I have long thought that science and my belief in creation were not in conflict. I ended my science career after gathering all the data I needed to work on my “biomatrixgenesis” theory for life. Because of BIAS and bigotry in modern science research, I created my own non-profit organization to seek the truth about our existence. With this approach, I am using design, science, and theology to prove my theory and identify the genesis molecule. In all honesty, I am not impressed with the manipulation of the elements by man to prove that God does not exist…… using His brain.



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Beaglelady

posted August 7, 2009 at 11:11 pm


Yes, congratulations, Dr. Collins. Your appointment is richly deserved. We’ll be praying for you!



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Your Name

posted August 8, 2009 at 10:15 am


Yes, there is a philosophical aspect to science, and it involves, in part, leaving theology at the lab or classroom door (of a science class.)
Why?
Because science should not be tainted by religious bias, lest amongst other things, research be built upon and pursued from a theological tenet. Once people want to speculate about implications of science to their worldview it is a horse of a different colour. Science and what is discovered via science can shed light on areas which previously were occluded. Science is not or at least should not be a religion, but a method. Science can enlighten religion about the physical, chemical and biological aspects of the universe and our world. Religion and humanistic philosophy can and should shape the ethical constraints within which scientific research is conducted and how resultant technologies are applied or not.
Science and religion co-exist. They can and should complement in human societies, with the proviso that in terms of the method of science, religious tenets cannot be axiomatic. Hence a scientist may be religious, he just should avoid making his religious tenets into axioms in the lab.



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Nallasivam Palanisamy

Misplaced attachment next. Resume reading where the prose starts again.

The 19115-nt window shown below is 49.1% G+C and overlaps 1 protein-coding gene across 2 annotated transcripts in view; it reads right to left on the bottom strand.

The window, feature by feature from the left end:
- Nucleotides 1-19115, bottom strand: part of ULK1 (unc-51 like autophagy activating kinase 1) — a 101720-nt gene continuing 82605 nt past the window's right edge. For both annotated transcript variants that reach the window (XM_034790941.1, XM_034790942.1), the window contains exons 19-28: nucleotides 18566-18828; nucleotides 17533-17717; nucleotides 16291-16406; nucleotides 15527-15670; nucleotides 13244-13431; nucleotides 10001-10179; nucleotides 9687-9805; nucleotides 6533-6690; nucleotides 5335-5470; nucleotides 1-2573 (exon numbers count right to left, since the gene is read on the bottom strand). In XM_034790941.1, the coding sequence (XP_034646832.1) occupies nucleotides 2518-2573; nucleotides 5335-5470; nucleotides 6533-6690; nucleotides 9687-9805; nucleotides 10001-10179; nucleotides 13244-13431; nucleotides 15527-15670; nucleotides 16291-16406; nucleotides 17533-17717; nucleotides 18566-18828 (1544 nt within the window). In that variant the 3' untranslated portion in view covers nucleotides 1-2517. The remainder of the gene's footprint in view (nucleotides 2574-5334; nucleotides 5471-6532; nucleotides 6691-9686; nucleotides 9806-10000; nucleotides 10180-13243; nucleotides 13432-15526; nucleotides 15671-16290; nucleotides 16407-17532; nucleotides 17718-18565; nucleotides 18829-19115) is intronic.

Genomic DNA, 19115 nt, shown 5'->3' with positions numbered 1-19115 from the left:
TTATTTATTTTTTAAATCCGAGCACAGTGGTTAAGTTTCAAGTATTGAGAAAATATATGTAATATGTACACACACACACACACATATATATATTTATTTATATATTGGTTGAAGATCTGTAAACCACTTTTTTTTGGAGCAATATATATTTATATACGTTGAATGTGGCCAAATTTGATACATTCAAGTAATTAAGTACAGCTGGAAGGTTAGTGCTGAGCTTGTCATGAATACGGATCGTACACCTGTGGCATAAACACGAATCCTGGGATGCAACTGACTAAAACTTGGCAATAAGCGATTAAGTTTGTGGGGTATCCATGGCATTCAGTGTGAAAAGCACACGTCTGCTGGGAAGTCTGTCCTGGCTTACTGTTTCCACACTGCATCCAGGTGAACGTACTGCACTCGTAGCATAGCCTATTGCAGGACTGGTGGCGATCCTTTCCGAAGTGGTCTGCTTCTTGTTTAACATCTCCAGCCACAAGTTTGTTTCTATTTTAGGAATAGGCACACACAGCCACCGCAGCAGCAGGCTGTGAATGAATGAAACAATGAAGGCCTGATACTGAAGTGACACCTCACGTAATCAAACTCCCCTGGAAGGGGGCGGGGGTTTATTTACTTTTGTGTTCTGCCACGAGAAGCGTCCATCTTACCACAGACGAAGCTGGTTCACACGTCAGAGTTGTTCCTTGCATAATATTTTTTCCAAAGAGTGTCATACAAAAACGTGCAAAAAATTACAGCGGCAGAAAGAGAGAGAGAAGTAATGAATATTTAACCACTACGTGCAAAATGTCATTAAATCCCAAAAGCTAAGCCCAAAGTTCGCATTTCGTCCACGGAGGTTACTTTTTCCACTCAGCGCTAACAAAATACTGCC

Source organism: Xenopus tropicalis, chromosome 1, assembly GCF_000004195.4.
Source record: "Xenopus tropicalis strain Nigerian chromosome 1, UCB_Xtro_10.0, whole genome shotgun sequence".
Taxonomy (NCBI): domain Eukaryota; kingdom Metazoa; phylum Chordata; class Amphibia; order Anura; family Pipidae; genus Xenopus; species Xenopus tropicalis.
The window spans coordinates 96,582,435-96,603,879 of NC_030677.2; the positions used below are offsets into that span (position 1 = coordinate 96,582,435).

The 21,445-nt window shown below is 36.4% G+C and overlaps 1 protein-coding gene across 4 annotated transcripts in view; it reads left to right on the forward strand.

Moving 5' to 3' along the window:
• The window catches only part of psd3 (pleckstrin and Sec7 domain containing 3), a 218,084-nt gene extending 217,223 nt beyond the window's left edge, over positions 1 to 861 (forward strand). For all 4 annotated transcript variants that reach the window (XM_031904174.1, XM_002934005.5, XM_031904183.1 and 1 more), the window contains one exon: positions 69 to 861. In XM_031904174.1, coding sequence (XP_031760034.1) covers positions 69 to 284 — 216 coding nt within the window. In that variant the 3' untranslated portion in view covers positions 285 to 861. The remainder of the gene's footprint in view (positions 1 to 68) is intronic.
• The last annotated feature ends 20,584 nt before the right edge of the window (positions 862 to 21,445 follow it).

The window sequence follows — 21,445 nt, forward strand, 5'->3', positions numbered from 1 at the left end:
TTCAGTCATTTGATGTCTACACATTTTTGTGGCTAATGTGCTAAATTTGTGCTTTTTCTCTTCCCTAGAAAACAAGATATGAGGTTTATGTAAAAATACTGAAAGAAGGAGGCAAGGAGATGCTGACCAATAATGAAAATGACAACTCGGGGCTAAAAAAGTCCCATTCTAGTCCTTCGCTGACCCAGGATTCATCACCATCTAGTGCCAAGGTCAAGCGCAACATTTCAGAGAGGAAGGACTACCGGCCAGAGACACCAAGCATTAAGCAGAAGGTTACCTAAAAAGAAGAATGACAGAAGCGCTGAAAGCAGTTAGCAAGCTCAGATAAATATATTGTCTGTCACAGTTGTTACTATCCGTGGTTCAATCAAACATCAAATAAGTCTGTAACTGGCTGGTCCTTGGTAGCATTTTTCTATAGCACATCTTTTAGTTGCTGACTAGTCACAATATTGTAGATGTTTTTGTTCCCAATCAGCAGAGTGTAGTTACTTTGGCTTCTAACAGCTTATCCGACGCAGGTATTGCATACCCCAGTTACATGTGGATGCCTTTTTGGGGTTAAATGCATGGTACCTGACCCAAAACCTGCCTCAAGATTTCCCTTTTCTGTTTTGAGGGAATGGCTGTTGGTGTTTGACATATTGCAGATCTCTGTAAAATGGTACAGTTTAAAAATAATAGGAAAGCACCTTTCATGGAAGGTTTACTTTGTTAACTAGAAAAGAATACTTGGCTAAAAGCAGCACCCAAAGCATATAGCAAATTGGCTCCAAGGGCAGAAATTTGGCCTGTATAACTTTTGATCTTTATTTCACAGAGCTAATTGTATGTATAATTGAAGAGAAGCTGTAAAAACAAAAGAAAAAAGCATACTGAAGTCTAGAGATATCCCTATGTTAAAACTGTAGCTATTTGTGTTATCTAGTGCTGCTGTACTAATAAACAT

posted August 10, 2009 at 8:05 pm


Dear Dr. Collins,
Congratulations on your new appointment as the Director of NIH. Everyone is looking forward to see your leadership in setting priorities for spending the NIH funds in appropriate areas of research to bring new discoveries to understand the genetic basis of many diseases.
Further your visionary leadership qualities will continue to inspire many young scientists to undertake challenging research projects.
my best wishes
Nallasivam Palaniamy



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ZHANG Xian-Ning

posted August 11, 2009 at 4:27 am


Congratulations,Dr. Collins!!!GOD is always with you,because you are his beloved chosen servant.
Welcome to beautiful West Lake Hangzhou China with your family again!
Truly,
Your Chinese Brother from Department of Biochemistry and Genetics Zhejiang University School of Medicine



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Matti K.

posted August 16, 2009 at 12:16 pm


Judging from the points 1-3, you seem to say that science and religion never intersect. Then, why BioLogos?



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James O.

posted August 17, 2009 at 9:50 am


“1. Even if it turns out that our sense of right and wrong emerges through natural selection and other natural processes that can be explained through science–and I personally suspect this will be the case — it does not in any way imply the absence of a personal God. The Creator, after all, may well function through natural selection in some manner that the scientific process is not equipped to detect.”
Unfortunately, Mr. Falk, this kind of reasoning can be used to ALSO prove that belief in Thor and Science is ‘compatible’. For example:
“Even if it turns out that LIGHTENING is caused by ionization and other natural processes that can be explained through science–and I personally suspect this will be the case — it does not in any way imply the absence of a THOR. The Thunder-Bolt Creator, after all, may well function through static electricity in some manner that the scientific process is not equipped to detect.”
Just replace LIGHTENING and THOR with any previously inexplicable natural phenomenon and any mythical deity respectively – and you will see that, using this logic, you will be able to argue for the compatibility of science with a belief in anything.